Cecilia Dominick and her friends cooked all the food for the Haitian benefit at Serendipity restaurant. Standing from left: William Massillon, Robert Louisjeune, Fito Gourdet, Cecilia Dominick and Burthina Gourdet. (Photo/Henry Clay Webster)




Upwards of 200 guests swarmed the booths and bar at Historic Deutschtown’s Serendipity Bistro on Sunday, Jan. 31, to raise money for victims of the Haiti earthquake.

Unlike most recent benefits for Haiti, which raised funds for a charity like the Red Cross or Doctors Without Borders, Sunday night’s food fundraiser hit closer to home.

The night raised money for Cecilia Dominick, a Haitian immigrant who lives in the East End and lost many relatives in the recent earthquake on Jan.12. As far as she knows, Dominick said a total of nine cousins, many of whom lived in the capital Port-Au-Prince, are dead. Some of her aunts and uncles also perished in the earthquake.

“My brother, who has four kids, and my sister, who has four kids, are out on the street with no house,” Dominick said.

Joe Post, one of the partners in Serendipity, met Dominick over 10 years ago when they first worked together at Casbah, a Shadyside restaurant owned by the Big Burrito restaurant company. They became lifelong friends and Post traveled to Haiti twice in the ensuing years with Dominick.

“So when the earthquake happened she called and said, ‘I got to do something,’” Post said. “I called Cheryl [Primonato, another partner in Serendipity,] and said, ‘can we us this space.’”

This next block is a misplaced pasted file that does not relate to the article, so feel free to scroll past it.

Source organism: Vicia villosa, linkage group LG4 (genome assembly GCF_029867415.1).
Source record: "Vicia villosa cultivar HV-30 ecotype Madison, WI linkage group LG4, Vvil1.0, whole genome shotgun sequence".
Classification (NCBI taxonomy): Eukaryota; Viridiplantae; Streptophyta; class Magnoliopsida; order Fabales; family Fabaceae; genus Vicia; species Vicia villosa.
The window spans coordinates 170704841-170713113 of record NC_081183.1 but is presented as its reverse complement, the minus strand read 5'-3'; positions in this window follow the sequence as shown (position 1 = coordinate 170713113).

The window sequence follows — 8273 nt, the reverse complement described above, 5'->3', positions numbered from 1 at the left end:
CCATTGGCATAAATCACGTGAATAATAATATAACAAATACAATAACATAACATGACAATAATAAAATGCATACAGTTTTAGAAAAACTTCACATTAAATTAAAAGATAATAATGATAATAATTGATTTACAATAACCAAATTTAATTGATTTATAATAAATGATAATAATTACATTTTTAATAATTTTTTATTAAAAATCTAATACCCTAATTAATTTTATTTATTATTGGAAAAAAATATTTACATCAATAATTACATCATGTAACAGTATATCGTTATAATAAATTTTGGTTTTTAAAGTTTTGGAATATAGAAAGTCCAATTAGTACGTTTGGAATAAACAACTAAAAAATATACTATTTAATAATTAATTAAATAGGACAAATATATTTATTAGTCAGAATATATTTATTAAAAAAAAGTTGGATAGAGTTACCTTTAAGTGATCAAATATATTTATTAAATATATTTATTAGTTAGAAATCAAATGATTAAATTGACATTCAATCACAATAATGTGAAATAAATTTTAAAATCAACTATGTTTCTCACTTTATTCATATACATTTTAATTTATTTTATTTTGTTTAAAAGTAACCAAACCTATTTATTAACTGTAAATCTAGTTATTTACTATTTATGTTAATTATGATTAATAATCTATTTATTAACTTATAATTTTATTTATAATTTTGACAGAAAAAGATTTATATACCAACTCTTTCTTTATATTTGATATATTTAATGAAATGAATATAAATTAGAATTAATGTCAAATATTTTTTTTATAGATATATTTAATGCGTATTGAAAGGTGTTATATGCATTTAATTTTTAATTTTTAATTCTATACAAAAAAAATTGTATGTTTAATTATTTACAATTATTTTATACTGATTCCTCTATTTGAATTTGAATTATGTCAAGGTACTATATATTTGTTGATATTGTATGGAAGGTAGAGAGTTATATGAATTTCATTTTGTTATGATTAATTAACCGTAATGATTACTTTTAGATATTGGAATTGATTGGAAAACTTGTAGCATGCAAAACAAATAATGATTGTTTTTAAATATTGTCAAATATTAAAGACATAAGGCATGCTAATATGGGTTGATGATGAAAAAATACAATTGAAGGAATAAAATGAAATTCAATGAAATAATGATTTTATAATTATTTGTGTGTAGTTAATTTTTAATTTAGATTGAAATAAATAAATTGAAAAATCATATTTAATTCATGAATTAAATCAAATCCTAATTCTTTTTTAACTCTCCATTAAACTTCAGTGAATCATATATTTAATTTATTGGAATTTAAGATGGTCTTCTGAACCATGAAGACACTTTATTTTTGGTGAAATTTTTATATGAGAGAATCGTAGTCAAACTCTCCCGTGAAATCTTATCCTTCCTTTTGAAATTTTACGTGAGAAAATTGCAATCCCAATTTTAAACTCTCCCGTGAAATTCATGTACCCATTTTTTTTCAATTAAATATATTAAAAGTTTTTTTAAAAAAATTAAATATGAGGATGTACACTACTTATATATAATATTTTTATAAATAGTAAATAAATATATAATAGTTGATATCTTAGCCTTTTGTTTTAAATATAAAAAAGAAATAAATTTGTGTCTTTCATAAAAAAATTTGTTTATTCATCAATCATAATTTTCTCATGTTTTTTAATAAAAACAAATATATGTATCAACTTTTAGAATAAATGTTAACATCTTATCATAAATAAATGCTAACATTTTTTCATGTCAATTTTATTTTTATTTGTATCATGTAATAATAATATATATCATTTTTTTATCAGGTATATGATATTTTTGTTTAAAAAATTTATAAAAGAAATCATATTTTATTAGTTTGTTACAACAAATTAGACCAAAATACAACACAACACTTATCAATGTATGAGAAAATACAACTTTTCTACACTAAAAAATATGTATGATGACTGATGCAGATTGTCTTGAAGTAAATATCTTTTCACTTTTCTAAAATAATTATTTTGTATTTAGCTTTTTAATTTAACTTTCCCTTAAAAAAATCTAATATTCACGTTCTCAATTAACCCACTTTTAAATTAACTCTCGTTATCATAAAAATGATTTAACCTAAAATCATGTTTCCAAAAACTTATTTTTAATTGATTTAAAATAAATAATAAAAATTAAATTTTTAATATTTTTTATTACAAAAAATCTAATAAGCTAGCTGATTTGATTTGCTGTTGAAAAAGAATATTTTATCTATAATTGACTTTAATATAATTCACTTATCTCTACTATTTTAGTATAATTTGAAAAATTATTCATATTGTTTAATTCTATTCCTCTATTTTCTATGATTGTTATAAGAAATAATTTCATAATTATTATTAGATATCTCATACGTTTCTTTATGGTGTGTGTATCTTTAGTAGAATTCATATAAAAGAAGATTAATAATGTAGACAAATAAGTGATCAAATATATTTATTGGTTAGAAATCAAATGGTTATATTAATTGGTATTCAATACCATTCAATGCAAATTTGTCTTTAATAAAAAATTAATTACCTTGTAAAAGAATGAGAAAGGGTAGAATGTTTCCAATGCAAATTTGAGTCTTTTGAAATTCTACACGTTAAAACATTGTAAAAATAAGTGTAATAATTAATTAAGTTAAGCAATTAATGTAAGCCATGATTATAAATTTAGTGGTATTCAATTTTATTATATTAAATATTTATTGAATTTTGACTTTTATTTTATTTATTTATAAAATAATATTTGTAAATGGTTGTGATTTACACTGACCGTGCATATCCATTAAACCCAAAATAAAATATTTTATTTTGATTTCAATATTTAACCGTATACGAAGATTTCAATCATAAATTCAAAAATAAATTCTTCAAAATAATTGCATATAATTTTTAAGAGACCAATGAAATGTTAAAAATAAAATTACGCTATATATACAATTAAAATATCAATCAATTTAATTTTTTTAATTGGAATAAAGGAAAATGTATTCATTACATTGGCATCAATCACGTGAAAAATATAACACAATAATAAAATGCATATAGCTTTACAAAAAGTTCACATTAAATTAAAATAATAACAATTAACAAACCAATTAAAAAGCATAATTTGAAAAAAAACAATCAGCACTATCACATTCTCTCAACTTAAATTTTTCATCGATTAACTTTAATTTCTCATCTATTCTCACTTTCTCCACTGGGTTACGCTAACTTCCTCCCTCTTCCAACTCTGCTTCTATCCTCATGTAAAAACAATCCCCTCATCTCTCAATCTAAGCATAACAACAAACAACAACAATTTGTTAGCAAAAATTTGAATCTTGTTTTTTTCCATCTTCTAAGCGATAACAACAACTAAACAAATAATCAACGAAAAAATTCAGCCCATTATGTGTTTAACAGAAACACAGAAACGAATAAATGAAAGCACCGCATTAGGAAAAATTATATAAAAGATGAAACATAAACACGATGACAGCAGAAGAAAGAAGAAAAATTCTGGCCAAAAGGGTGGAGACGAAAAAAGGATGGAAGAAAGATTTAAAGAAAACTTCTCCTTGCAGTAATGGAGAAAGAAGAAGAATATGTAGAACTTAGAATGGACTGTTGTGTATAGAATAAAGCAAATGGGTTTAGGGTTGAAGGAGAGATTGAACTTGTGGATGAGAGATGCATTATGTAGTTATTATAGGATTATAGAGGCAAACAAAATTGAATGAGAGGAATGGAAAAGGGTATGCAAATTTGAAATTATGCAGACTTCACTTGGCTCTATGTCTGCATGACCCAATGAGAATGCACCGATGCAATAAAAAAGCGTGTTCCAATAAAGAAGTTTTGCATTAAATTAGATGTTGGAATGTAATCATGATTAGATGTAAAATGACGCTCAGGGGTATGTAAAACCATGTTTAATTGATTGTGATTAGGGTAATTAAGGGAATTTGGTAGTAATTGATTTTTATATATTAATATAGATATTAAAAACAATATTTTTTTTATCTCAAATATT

Post helped to organize the event and donated liquor. Dominick, now a chef for another Big Burrito restaurant named Eleven, got Big Burrito to donate wine and funding for the event.

Tim O’Brien, of the Mexican War Streets, talks with Samantha Darroch, left, Whitney Kerr (current Miss Laurel Highlands representative for the Miss America Beauty Pageant), center, and Ashley Jacob, right. (Photo/Henry Clay Webster)

Dominick organized other Pittsburgh-area Haitians to cook an array of dishes. Except for alcohol, the event was donation only.

The buffet offered such traditional Haitian dishes as piplease (or cabbage with hot peppers and onions), plantain and acra (spicy vegetable fritters).

All the proceeds from the event were given to Dominick, so she can help her siblings and friends get back on their feet. Unfortunately, Dominick said, she can’t fly into Haiti until the authorities allow commercial flights into the country again. The U.S. government is currently in charge of the airport and is only allowing aid flights to land.

As soon as the no-fly restrictions end, Dominick will travel to Port-au-Prince and to Jacmel, a town in the south of Haiti where more of her relatives and friends live. Dominick said she plans to use the proceeds toward long-term benefits for her family and friends, such as building new housing.

Serendipity’s benefit also featured live music and a raffle. East End Brewery, Paragon and Weiss Provisions also donated food and beverages.